On one hand, Clips itself is unlikely to do a lot of damage to GoPro's top line. To argue otherwise is to lack an understanding of how GoPro cameras are used and differentiated, what Clips does and doesn't do or all of the above.
On the other hand, if Google or one of its Android OEM partners puts the technology that makes Clips so unique into cameras that do take aim at GoPro, it might be a problem for the company. At least unless GoPro gets its hands on the technology itself.
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Clips, which will retail for $249, measures just 1.9 inches on both sides, and weighs a mere 1.5 ounces. It has a 12-megapixel image sensor, 16GB of storage and built-in Wi-Fi and Bluetooth, and (as its name implies) comes with a clip that lets the camera easily attach to various objects. It can also use the Wi-Fi Direct protocol to quickly transfer content to Android phones for viewing and sharing.
Clips' big selling point: It can use machine learning algorithms to automatically start recording when it thinks something interesting is going on. Google claims Clips can even figure out which people and animals a user interacts with the most, and focus on recording them. 3 hours of such "smart capture" is promised per charge.
GoPro shares tumbled as soon as Clips was unveiled at Google's Pixel 2 phone event, falling 6.3% to $10.39 on Oct. 4 and another 5.8% to $9.79 on Thursday afternoon. Many are apparently worried that Clips will damage sales of GoPro's tiny Hero5 Session and Hero Session cameras, which respectively retail for $300 and $150. But big differences exist between Clips' feature set and that of the Session cameras.
The biggest one: Video taken by the Session cameras record audio, and can be as long as a user wants. Google, perhaps sensitive to privacy fears related to a camera that can start recording without human intervention, built Clips to record audio-free "motion photos" that only last several seconds. Google is pitching Clips as a complement to smartphone-based video recording rather than a replacement, a way to capture moments that a user didn't have a smartphone's camera app loaded for.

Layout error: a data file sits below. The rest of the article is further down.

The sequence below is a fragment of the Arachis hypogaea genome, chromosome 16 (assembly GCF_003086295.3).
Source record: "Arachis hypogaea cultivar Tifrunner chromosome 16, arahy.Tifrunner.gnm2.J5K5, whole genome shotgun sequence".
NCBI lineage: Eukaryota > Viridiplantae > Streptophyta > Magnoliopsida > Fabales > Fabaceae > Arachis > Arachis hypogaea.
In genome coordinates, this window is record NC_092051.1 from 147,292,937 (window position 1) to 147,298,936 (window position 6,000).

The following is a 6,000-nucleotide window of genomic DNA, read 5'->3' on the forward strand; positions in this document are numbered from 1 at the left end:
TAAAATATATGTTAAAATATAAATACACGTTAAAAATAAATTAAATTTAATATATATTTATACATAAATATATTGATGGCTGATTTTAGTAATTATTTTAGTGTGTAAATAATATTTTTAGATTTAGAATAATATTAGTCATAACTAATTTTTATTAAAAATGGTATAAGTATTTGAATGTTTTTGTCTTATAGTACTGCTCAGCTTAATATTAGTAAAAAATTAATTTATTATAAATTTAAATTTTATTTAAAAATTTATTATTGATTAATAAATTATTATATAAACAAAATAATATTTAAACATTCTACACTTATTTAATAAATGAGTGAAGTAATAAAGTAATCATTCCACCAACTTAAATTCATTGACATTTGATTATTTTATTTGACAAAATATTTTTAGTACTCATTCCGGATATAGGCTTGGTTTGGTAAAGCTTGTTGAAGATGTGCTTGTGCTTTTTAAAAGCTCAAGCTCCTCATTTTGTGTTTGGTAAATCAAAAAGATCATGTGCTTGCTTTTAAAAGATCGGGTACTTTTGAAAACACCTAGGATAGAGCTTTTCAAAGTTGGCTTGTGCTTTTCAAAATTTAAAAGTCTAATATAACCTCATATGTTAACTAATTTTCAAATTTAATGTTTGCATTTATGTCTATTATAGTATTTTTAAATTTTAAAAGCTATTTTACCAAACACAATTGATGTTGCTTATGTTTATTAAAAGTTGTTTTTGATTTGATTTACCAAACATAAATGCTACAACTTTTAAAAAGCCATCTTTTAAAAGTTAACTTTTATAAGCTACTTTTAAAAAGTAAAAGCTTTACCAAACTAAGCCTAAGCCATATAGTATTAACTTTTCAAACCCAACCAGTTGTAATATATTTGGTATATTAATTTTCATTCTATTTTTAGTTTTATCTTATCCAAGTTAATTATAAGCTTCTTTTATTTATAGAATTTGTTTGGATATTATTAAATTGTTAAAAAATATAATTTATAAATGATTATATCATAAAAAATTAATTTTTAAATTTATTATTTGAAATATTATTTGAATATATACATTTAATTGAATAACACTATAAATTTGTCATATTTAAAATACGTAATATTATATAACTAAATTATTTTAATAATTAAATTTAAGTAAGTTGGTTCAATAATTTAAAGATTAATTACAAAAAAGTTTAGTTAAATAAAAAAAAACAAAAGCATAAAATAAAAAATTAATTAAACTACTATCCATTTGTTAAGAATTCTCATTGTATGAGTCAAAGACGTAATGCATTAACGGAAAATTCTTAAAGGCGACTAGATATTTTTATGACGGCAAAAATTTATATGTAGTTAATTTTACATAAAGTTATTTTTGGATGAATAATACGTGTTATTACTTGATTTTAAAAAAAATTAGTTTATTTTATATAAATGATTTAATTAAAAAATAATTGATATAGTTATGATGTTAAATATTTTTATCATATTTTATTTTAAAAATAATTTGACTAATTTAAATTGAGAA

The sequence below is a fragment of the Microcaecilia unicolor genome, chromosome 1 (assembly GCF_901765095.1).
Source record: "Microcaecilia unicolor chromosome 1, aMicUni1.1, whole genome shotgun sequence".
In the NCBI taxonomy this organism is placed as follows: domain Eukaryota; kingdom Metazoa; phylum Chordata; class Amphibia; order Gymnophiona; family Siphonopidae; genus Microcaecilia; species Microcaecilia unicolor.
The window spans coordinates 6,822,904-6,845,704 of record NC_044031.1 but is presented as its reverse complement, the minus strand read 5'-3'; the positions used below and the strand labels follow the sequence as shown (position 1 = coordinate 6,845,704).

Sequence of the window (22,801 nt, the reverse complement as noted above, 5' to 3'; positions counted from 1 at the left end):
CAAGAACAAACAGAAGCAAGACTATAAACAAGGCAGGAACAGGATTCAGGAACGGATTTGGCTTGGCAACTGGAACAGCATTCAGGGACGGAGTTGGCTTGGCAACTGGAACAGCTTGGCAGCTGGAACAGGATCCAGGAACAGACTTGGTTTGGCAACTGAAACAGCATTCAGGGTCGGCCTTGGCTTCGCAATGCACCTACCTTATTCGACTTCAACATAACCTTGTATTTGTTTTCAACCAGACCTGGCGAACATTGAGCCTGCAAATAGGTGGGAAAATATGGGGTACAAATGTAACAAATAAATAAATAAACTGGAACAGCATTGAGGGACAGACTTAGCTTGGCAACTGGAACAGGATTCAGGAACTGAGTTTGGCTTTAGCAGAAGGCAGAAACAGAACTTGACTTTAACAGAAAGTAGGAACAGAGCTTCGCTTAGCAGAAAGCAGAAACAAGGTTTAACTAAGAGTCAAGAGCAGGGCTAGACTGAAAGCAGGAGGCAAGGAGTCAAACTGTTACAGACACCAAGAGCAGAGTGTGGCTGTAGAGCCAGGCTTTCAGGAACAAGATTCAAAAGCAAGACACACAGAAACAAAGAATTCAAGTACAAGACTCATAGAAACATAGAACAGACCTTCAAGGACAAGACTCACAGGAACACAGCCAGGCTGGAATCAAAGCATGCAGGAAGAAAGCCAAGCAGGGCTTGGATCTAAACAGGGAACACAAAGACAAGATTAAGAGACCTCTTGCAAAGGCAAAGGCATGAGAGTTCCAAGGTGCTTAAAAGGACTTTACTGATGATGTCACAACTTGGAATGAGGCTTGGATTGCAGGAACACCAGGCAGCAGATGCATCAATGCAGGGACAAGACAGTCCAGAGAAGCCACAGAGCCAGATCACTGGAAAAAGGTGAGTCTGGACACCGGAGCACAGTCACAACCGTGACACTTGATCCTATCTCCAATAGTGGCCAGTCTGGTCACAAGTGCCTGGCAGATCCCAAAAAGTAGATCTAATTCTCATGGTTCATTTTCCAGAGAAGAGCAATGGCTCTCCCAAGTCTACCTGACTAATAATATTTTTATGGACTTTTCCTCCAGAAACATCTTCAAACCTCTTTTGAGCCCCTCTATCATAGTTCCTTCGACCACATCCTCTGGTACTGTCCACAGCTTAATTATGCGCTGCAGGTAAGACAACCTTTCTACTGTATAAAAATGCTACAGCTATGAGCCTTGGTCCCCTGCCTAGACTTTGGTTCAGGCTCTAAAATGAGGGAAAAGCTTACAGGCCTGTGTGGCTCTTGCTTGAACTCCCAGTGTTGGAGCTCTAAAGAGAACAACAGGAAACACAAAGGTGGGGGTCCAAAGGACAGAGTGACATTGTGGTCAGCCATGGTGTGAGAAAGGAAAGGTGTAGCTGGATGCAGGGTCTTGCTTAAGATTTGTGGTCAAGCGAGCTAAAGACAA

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The full list of features that the Session cameras have and Clips doesn't might be enough to fill a separate column. Some of the notably ones: The Session cameras are rugged and waterproof (standard for GoPro cameras), support a number of mounts and accessories, can shoot time-lapse and burst photos and can shoot videos at high frame rates. The Hero5 Session also supports 4K video recording and voice commands, and comes with noise-reduction and video-stabilization tech.
Though GoPro initially tried to market its Session cameras as a way to record everyday life events -- possibly while putting the camera in spots where one couldn't put a smartphone, or would be uncomfortable doing so -- this sales pitch saw limited traction, as the masses generally decided smartphones were versatile enough for their needs and more convenient for social sharing purposes. Today, the Session cameras, like GoPro's larger Hero6 Black and Hero5 Black cameras, are primarily marketed as a way to record action and sports footage. And it's pretty unlikely that many consumers buying Session cameras for this purposes will be persuaded to buy Clips instead.
But in the long run, it's also not hard to imagine technology that lets a camera start recording whenever an algorithm figures out something is worth filming finding a home in action cameras. Whereas GoPro cameras typically deliver a couple hours or so recording time per charge at higher resolutions, someone partaking in the kind of outdoor activities the cameras commonly film might be doing so for several hours or more in a day. Not to mention that at times, a user may be too caught up in what he or she is doing to turn the camera on when something video-worthy starts happening.
Thus a lot of action camera users would probably appreciate having Clips-like technology built into their devices, provided the algorithms work well and audio recording is part of the package. And one can imagine Google, which likely cares more about growing Android's ecosystem than about its own camera sales, making the technology available to third-party OEMs, including action camera makers.
GoPro, of course, could become one of the OEMs in question, should Google embark on such a strategy. But until there's more clarity on how Google aims to further commercialize Clips' technology, that's purely speculative. For the moment, an innovative technology that arguably makes sense for action cameras is being brought to market by a company other than GoPro.
That in and of itself isn't anything for GoPro investors to panic over, and almost certainly didn't warrant the plunge that GoPro shares took in response to Clips' unveiling. But it's worth keeping an eye on in the months to come.